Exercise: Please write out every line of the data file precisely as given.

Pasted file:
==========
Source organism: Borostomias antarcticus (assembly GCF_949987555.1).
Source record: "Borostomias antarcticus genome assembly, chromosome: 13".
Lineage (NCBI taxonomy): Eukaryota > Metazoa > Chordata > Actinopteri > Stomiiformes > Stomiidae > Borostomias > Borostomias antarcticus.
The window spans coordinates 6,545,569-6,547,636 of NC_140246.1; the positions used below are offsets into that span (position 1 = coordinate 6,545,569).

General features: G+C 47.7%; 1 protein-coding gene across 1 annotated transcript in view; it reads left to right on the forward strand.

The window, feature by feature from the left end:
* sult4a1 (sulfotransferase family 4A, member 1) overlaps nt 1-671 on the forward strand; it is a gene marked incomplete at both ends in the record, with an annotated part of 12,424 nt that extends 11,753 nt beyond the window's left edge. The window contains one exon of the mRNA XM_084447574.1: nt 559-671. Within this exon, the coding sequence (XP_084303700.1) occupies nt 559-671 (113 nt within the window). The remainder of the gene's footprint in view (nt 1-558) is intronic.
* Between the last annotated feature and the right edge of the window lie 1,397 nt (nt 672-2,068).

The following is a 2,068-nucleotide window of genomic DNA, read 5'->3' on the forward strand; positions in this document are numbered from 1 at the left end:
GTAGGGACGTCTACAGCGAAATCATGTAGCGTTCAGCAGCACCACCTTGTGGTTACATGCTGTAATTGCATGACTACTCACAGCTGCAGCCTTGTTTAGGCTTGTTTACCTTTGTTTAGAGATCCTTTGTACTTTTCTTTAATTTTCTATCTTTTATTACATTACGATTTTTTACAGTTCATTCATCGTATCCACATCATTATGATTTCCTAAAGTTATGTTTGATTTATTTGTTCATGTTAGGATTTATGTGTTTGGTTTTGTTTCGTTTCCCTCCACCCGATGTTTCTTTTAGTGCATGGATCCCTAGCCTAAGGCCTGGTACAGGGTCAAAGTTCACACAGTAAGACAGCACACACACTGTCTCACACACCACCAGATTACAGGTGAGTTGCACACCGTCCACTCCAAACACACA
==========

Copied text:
Source organism: Borostomias antarcticus (assembly GCF_949987555.1).
Source record: "Borostomias antarcticus genome assembly, chromosome: 13".
Lineage (NCBI taxonomy): Eukaryota > Metazoa > Chordata > Actinopteri > Stomiiformes > Stomiidae > Borostomias > Borostomias antarcticus.
The window spans coordinates 6,545,569-6,547,636 of NC_140246.1; the positions used below are offsets into that span (position 1 = coordinate 6,545,569).

General features: G+C 47.7%; 1 protein-coding gene across 1 annotated transcript in view; it reads left to right on the forward strand.

The window, feature by feature from the left end:
* sult4a1 (sulfotransferase family 4A, member 1) overlaps nt 1-671 on the forward strand; it is a gene marked incomplete at both ends in the record, with an annotated part of 12,424 nt that extends 11,753 nt beyond the window's left edge. The window contains one exon of the mRNA XM_084447574.1: nt 559-671. Within this exon, the coding sequence (XP_084303700.1) occupies nt 559-671 (113 nt within the window). The remainder of the gene's footprint in view (nt 1-558) is intronic.
* Between the last annotated feature and the right edge of the window lie 1,397 nt (nt 672-2,068).

The following is a 2,068-nucleotide window of genomic DNA, read 5'->3' on the forward strand; positions in this document are numbered from 1 at the left end:
GTAGGGACGTCTACAGCGAAATCATGTAGCGTTCAGCAGCACCACCTTGTGGTTACATGCTGTAATTGCATGACTACTCACAGCTGCAGCCTTGTTTAGGCTTGTTTACCTTTGTTTAGAGATCCTTTGTACTTTTCTTTAATTTTCTATCTTTTATTACATTACGATTTTTTACAGTTCATTCATCGTATCCACATCATTATGATTTCCTAAAGTTATGTTTGATTTATTTGTTCATGTTAGGATTTATGTGTTTGGTTTTGTTTCGTTTCCCTCCACCCGATGTTTCTTTTAGTGCATGGATCCCTAGCCTAAGGCCTGGTACAGGGTCAAAGTTCACACAGTAAGACAGCACACACACTGTCTCACACACCACCAGATTACAGGTGAGTTGCACACCGTCCACTCCAAACACACA